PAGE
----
Technical Paper

Age-Specific Injury Risk Curves for Distributed, Anterior Thoracic Loading of Various Sizes of Adults Based on Sternal Deflections

Injury Risk Curves are developed from cadaver data for sternal deflections produced by anterior, distributed chest loads for a 25, 45, 55, 65 and 75 year-old Small Female, Mid-Size Male and Large Male based on the variations of bone strengths with age. These curves show that the risk of AIS ≥ 3 thoracic injury increases with the age of the person. This observation is consistent with NASS data of frontal accidents which shows that older unbelted drivers have a higher risk of AIS ≥ 3 chest injury than younger drivers.
Technical Paper

Comparison of the EUROSID and SID Impact Responses to the Response Corridors of the International Standards Organization

Side impact tests were conducted on the EUROSID and SID to assess their biofidelity compared to the response requirements of the international Standards Organization. The body regions evaluated were the head, neck, thorax, shoulder, abdomen, and pelvis. Test conditions and data normalization procedures are outlined in the report. Data plots are given which compare the impact response of each dummy to the ISO requirements. The EUROSID gave humanlike responses for most tests involving padded surface impacts, but its responses were not humanlike for rigid surface impacts. Overall, the EUROSID responses were more humanlike than the responses of the SID.
Technical Paper

The Position of the United States Delegation to the ISO Working Group 6 on the Use of HIC in the Automotive Environment

A review and analysis of existing cadaver head impact data has been conducted in this paper. The association of the Head Injury Criterion with experimental cadaver skull fracture and brain damage has been investigated, and risk curves of HIC versus skull fracture and brain damage have been developed. Limitation of the search for the maximum HIC duration to 15ms has been recommended for the proper use of HIC in the automotive crash environment.
Technical Paper

Small Car Air Cushion Performance Considerations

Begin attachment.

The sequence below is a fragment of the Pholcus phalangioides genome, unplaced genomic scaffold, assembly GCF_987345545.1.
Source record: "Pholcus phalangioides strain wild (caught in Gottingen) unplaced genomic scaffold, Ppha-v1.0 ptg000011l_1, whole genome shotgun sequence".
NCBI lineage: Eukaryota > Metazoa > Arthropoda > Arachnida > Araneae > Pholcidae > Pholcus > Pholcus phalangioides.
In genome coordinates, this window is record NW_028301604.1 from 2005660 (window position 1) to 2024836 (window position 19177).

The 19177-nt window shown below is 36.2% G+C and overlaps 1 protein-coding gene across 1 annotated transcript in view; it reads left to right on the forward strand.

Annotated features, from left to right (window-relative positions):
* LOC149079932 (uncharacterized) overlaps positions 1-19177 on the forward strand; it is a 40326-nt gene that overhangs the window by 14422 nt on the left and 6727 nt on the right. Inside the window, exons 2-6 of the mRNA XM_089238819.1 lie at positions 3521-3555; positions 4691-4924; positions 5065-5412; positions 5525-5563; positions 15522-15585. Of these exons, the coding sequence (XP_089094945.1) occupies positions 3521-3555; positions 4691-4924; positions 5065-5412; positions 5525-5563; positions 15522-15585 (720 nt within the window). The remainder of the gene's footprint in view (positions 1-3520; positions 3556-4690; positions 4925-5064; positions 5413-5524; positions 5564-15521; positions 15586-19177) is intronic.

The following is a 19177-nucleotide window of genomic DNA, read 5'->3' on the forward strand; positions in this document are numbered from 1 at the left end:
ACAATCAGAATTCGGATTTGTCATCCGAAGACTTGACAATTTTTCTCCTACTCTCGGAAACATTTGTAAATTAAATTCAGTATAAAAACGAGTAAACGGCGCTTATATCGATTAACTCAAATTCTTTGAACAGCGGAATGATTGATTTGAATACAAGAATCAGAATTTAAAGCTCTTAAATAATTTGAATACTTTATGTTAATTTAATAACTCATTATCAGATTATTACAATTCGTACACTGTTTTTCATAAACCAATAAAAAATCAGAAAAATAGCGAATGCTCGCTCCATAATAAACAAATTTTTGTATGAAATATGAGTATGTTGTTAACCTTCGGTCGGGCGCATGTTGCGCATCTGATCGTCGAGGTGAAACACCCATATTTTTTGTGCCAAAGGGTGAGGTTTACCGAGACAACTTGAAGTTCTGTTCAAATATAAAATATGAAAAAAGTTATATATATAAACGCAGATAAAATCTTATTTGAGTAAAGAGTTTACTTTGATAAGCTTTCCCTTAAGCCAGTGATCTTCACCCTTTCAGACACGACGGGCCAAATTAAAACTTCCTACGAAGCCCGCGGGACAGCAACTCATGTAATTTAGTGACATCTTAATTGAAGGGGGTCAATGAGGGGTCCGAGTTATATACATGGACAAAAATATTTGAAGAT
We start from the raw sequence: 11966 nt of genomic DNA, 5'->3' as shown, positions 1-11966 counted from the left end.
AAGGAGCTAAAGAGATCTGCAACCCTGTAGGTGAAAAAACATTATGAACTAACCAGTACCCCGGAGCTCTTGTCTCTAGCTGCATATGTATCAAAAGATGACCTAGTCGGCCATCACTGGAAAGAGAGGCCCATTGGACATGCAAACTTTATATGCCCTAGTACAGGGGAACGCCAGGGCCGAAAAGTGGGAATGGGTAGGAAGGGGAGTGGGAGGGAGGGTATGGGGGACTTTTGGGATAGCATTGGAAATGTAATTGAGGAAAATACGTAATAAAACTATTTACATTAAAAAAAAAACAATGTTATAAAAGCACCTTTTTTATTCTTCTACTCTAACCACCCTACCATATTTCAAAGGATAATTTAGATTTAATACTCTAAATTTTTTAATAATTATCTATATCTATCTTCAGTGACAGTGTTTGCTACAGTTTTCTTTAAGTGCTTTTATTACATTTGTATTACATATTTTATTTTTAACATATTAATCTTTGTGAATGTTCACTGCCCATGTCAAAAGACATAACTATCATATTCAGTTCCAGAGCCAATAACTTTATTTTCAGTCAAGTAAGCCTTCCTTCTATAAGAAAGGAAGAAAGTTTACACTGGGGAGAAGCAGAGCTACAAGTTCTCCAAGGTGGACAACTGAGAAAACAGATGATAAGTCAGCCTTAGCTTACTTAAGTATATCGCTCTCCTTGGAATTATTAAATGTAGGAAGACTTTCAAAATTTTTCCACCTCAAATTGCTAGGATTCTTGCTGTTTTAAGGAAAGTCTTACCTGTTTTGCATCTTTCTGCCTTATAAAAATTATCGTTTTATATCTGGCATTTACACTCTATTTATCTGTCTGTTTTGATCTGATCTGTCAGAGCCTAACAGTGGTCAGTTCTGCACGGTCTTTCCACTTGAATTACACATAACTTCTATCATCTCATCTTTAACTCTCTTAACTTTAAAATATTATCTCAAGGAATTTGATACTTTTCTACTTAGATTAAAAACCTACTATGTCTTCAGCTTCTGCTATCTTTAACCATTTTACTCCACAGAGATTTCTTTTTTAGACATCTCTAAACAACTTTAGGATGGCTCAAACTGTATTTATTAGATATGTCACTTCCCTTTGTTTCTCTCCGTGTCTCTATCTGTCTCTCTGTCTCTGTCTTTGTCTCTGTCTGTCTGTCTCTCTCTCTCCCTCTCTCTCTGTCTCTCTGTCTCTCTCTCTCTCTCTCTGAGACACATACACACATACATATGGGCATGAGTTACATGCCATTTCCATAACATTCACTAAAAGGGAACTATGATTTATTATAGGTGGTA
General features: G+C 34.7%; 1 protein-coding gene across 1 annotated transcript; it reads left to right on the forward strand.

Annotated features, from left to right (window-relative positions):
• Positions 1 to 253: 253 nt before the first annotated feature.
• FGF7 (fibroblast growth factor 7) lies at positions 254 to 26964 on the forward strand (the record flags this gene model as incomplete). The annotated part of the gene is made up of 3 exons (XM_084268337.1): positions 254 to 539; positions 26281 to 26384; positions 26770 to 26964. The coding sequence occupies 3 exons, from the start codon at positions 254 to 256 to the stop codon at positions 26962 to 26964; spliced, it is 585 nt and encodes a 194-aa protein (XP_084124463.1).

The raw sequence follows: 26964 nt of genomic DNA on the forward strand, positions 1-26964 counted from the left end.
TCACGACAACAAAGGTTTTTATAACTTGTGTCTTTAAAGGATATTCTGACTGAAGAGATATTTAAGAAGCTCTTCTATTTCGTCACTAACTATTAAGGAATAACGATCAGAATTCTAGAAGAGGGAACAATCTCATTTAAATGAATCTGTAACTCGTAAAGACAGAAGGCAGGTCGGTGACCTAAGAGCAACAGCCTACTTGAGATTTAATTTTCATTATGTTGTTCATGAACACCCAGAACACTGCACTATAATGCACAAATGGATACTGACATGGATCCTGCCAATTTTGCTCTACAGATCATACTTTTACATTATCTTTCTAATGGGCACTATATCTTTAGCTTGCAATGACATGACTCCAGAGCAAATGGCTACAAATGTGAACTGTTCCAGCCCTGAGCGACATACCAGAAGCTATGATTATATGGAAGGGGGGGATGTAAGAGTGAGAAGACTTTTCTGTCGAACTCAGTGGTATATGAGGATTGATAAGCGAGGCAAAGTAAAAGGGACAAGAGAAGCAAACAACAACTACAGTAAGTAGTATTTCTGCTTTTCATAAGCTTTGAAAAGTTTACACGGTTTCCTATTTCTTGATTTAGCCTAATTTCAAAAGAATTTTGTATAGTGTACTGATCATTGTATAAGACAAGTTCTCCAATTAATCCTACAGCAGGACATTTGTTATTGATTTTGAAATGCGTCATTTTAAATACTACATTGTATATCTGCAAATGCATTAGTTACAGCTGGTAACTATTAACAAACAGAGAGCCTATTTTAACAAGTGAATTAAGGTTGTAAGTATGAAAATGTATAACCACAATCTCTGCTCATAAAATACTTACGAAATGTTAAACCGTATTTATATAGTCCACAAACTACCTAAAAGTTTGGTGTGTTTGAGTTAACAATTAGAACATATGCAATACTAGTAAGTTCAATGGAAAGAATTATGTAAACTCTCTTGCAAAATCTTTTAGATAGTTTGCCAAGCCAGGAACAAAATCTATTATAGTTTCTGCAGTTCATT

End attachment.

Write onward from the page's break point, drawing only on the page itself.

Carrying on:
A critical performance issue in the development of any air cushion restraint system is the dichotomy that exists between the inflation rate required to meet the 30 mph frontal, rigid barrier restraint performance requirements and the effect that this parameter has on increasing the risk of deployment-induced injuries to out-of-position occupants. In general, small cars experience greater vehicle deceleration levels than large vehicles in FMVSS 208, 30 mph frontal, rigid barrier tests due to tighter packaging of their front-end components. In order to meet the FMVSS 208 performance requirements for such cars, the small car air cushion must be thicker and inflated faster than the large car air cushion. Such air cushion technology will increase the risk of life-threatening, deployment-induced injuries to out-of-position occupants of the small car.
Technical Paper

Hybrid III Sternal Deflection Associated with Thoracic Injury Severities of Occupants Restrained with Force-Limiting Shoulder Belts

A relationship between the risk of significant thoracic injury (AIS ≥ 3) and Hybrid III dummy sternal deflection for shoulder belt loading is developed. This relationship is based on an analysis of the Association Peugeot-Renault accident data of 386 occupants who were restrained by three-point belt systems that used a shoulder belt with a force-limiting element. For 342 of these occupants, the magnitude of the shoulder belt force could be estimated with various degrees of certainty from the amount of force-limiting band ripping. Hyge sled tests were conducted with a Hybrid III dummy to reproduce the various degrees of band tearing. The resulting Hybrid III sternal deflections were correlated to the frequencies of AIS ≥ 3 thoracic injury observed for similar band tearing in the field accident data. This analysis indicates that for shoulder belt loading a Hybrid III sternal deflection of 50 mm corresponds to a 40 to 50% risk of an AIS ≥ 3 thoracic injury.
Technical Paper

Restraint Performance of the 1973-76 GM Air Cushion Restraint System

Case reviews are given of deployment accidents of the GM 1973-76 air cushion restraint system where the occupant injury was AIS 3 or greater. Many of these injuries occurred in frontal accidents of minor to moderate collision severity where there was no intrusion or distortion of the occupant compartment. Dummy and animal test results are noted that indicate that these types of injuries could have occurred if the occupant was near the air cushion module at the time of cushion deployment. An analysis is given that indicates that for frontal accidents a restraint effectiveness of 50 percent in mitigating AIS 3 or greater injuries might be achieved if an air cushion system can be designed which would not seriously injure out-of-position occupants while still providing restraint for normally seated occupants.